Friday, August 6, 2010

I Love Atlas Comics #8: "Almost Human!"

For this story I have to thank the Golden Age Comic Book Stories blog, which ran it in full here. "Almost Human!" is a tale by Angelo Torres which originally ran in Spellbound#32 (1957).

Return with me now to those halcyon Atlas days for a tale which teaches us that in evolution, stupid is relative.

Surrounded by bones and mastodons, Professor Anton Drew lecutres on Australopithecanthropus, who (I don't need to tell you!) is a distant relative of humanity which evolved along a different path. In fact, you might say Australopithecanthropus was almost...well, you get the idea. '...if only his people had listened to Jor-El!'

Professor Drew hasn't found any evidence of what became of the species. One eager young go-getter suggests "If these creatures were truly intelligent, it is possible that early man, wanting no competition from a parallel species, destroyed them!" He's right you know, we are good at that.

Drew found the Australopithecanthropus bones in South Africa so he heads back there with two assistants to find more specimens. South Africa, eh? Considering that this story is set in the 1950s back in the days of Apartheid and all the talk about one group being wiped out by another, similar group, I think we're in for a compelling metaphor about racial politics of the 1950s, cleverly and subversively disguised as a piece of fluffy fantasy. Wait for it. It's coming.

They quickly prepare to explore for bones ("Our best course is to explore the caves, for, like early man, these creatures were cave dwellers!"). Within the caves they find bones and crude weapons...but fail to notice sets of eyes in the darkness, watching them intently. With eyes that were...almost hu-- look, you've already gone there once. Dawn Man! He's the hero of the day!

And so, we have our first glimpse of the Australopithecanthropus, who is not as extinct as Professor Drew supposed: 'Put yer rod down, Mugsy.'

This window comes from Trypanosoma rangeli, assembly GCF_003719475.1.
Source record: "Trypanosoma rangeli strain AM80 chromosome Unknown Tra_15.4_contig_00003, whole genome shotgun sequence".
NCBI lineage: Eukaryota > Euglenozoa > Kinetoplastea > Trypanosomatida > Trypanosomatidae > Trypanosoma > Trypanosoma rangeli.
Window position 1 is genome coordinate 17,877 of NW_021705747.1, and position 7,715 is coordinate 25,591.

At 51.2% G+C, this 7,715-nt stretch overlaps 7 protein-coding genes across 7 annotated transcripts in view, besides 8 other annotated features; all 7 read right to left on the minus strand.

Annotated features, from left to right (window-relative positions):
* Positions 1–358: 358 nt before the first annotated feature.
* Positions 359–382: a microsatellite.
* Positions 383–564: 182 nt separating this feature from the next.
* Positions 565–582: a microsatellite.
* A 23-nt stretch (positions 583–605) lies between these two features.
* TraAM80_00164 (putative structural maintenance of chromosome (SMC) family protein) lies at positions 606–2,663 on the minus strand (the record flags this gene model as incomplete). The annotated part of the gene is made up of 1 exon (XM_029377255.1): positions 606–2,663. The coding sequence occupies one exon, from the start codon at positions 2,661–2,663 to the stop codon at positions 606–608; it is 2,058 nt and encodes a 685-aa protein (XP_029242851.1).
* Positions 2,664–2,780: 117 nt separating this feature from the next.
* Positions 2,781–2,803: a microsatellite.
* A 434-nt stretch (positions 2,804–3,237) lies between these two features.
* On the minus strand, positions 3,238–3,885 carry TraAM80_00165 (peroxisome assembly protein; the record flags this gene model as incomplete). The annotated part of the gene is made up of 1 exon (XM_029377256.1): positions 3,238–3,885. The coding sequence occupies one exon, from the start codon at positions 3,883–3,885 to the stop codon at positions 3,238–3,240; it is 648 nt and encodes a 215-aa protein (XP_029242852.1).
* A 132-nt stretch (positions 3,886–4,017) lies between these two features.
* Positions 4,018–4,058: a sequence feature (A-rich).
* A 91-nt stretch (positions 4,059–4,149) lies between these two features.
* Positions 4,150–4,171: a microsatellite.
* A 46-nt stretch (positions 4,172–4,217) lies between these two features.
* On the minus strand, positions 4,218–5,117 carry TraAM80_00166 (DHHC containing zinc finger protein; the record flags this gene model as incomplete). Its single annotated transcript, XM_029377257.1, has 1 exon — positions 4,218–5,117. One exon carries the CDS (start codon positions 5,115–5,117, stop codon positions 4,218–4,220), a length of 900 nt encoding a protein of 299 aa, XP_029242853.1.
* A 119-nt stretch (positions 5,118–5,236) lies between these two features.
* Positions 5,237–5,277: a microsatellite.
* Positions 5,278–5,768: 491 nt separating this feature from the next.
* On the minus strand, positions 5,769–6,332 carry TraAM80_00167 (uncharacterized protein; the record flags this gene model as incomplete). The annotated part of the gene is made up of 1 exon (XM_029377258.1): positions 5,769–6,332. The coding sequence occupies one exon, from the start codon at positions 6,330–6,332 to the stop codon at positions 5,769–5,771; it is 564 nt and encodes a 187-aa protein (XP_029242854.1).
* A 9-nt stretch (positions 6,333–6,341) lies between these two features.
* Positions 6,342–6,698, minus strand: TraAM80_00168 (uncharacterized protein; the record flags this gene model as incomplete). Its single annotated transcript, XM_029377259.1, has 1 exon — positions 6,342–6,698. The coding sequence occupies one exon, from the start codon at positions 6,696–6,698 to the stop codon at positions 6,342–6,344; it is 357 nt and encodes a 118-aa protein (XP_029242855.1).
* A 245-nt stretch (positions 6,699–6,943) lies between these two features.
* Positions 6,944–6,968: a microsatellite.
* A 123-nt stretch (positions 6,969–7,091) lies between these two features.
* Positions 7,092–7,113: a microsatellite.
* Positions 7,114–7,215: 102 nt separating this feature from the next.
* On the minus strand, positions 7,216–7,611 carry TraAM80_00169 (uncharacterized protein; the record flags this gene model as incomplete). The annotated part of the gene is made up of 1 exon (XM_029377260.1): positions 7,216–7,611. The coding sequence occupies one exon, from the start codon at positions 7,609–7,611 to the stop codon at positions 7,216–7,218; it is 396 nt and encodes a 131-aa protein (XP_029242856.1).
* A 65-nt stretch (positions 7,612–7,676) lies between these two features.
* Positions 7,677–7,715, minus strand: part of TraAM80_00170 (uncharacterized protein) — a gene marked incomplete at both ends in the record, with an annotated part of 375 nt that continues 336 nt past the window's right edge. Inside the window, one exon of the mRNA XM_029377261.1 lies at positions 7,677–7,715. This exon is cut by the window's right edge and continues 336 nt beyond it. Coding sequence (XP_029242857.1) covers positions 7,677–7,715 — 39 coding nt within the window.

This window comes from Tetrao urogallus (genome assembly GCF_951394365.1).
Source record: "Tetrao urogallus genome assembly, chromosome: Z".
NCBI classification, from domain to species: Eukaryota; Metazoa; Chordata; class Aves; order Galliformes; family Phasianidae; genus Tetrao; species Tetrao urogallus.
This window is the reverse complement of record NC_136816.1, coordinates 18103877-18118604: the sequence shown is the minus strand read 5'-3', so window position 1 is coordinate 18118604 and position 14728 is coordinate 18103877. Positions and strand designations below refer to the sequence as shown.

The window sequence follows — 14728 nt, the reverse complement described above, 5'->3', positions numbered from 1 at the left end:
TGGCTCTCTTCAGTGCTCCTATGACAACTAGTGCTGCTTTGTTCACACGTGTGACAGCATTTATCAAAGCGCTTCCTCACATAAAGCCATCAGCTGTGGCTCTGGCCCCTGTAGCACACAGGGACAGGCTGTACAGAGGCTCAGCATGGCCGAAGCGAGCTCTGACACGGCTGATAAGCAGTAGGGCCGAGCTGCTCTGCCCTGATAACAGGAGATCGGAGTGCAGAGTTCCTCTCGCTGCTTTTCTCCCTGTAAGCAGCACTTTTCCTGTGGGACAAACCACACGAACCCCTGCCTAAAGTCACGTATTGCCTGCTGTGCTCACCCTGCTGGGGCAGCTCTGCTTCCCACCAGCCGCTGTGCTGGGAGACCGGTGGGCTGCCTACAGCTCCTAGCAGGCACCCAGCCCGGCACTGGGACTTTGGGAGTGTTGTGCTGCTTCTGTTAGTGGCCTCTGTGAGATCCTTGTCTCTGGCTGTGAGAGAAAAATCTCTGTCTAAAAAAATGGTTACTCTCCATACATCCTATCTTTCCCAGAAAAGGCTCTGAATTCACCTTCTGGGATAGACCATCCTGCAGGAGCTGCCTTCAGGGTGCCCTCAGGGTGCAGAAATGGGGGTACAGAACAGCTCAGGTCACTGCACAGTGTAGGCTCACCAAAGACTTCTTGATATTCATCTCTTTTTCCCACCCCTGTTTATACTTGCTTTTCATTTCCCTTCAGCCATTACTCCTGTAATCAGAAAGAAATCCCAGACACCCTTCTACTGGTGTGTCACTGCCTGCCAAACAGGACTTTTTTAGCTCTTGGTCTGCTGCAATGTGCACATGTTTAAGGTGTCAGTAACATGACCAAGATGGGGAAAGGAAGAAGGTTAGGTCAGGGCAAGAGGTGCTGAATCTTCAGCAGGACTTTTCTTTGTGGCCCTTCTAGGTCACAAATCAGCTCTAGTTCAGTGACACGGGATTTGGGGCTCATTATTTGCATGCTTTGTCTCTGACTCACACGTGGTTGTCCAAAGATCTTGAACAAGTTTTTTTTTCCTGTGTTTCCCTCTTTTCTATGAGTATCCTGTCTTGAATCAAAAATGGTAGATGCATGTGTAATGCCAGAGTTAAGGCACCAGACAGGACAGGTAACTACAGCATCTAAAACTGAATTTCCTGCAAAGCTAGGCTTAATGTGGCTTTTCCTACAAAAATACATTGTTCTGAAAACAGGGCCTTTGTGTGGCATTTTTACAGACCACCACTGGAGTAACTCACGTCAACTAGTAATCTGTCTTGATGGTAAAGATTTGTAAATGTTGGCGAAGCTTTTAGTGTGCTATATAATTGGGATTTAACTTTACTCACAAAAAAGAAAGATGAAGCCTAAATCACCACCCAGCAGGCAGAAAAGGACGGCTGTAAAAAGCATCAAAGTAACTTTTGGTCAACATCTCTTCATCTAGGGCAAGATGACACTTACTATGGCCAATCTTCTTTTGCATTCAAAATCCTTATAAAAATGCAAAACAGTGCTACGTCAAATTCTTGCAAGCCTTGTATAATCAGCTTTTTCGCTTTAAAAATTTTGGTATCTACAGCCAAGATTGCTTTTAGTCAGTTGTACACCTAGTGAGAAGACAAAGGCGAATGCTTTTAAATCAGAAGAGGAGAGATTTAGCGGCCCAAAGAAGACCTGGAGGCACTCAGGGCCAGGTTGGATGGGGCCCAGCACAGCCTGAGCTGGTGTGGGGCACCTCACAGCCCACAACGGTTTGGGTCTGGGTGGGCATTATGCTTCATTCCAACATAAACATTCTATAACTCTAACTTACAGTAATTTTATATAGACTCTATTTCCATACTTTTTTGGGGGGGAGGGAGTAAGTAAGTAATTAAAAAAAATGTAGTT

In fact, as you can see, they're still more intelligent than humans, having invented that nifty ray gun. And yet, physically they haven't evolved at all, nor have they invented clothing. Evolutionary dead-end, I guess?

One of the Australopithecanthropus thinks back over their history, how the humans were larger and stronger than they, ensuring that the less-intelligent humans would become dominant. The Australopithecanthropus have lived underground for many ages, continuing to perfect their technology. They even have one of those earth-boring tanks that most underground-dwelling people in fiction own.

The two Australopithecanthropus who spied on Professor Drew return to their king, who prepares to use their superior weaponry to destroy humanity. However, Professor Drew's crack team of anthropologists have begun using dynamite blasts in the caves, hoping to find more bones (or just blow stuff up). The dynamite reacts with the Australopithecanthropus' atomic plant (yes, atomic plant) and, predictably: Greenpeace simultaneously condemns humanity for eliminating rare species while condemning rare species for atomic pile.

Not only is Australopithecanthropus completely wiped out, the blast causes earthquakes all over the world. But Professor Drew and his two assistants are fine and Australopithecanthropus didn't destroy humanity, so I guess it's a happy ending?

Poor Australopithecanthropus. You wait thousands of years for revenge on those bullies who kicked sand in your ancestor's face, but ironically you're destroyed by your mortal enemies without them even realizing you're there. Which just goes to show that evolution doesn't favour the smartest, it favours the dumbest. Rejoice, humanity! Of all possible worlds, our is the stupidest!

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